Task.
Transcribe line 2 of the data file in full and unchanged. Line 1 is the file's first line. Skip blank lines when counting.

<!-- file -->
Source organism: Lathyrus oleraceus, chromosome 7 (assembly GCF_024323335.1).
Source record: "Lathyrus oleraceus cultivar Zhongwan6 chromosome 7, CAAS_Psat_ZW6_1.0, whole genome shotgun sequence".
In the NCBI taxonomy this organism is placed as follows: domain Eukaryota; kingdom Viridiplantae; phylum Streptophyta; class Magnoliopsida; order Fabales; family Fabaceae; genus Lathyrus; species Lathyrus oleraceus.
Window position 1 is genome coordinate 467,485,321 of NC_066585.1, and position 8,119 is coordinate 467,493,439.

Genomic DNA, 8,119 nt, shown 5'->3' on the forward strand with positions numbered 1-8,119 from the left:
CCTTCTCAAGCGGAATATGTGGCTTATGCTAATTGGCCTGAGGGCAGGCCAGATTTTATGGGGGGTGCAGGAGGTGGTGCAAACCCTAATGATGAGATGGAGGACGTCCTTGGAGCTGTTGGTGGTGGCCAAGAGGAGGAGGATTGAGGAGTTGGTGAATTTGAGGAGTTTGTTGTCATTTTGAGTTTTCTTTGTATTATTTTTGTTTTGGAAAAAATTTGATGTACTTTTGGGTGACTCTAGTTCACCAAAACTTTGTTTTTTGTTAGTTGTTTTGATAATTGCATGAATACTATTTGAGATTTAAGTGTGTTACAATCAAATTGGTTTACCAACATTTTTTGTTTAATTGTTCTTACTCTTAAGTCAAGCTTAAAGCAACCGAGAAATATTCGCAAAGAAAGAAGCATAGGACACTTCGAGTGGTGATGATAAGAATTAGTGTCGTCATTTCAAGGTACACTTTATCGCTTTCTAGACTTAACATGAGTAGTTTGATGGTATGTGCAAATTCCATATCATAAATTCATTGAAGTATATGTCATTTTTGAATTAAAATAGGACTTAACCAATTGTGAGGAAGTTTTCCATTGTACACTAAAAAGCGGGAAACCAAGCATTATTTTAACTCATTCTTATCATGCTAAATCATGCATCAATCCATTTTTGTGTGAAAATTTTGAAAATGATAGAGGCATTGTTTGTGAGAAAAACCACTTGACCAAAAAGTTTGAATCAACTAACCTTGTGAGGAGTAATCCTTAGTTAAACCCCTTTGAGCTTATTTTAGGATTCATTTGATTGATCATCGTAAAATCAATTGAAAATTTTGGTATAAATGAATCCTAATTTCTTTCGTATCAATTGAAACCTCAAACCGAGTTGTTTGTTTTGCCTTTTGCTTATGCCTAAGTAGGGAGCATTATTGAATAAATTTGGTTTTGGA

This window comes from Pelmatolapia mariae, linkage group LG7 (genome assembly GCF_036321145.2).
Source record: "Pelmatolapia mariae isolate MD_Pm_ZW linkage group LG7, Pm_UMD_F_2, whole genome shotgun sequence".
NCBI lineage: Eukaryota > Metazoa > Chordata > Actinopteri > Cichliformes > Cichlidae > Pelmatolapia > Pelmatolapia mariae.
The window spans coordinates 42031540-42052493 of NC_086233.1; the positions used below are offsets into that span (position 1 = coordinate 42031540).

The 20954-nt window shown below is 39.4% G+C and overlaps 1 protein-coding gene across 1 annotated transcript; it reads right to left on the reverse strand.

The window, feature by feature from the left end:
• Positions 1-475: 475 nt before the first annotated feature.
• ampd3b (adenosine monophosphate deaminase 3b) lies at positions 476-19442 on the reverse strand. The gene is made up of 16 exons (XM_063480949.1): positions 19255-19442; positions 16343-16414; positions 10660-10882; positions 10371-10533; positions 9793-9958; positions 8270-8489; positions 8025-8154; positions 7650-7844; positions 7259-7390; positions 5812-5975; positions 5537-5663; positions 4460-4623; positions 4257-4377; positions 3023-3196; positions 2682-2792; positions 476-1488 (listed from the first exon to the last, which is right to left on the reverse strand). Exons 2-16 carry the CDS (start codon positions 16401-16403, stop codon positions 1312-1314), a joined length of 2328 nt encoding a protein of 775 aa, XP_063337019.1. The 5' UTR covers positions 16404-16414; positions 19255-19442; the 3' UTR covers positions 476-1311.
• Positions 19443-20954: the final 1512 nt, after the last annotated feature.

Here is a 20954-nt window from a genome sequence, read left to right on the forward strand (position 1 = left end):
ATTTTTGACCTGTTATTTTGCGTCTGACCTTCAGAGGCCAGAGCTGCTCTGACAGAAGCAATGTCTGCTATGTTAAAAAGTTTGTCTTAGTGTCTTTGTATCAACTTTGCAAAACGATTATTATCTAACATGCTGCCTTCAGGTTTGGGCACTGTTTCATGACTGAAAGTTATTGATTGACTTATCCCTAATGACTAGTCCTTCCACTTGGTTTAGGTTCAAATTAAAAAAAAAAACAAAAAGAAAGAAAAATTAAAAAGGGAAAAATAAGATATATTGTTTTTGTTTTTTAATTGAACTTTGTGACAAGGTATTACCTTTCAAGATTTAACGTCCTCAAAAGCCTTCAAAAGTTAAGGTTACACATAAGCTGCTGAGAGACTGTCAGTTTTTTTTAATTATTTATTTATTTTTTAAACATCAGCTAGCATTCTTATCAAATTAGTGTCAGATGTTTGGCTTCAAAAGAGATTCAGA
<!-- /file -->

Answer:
Source record: "Lathyrus oleraceus cultivar Zhongwan6 chromosome 7, CAAS_Psat_ZW6_1.0, whole genome shotgun sequence".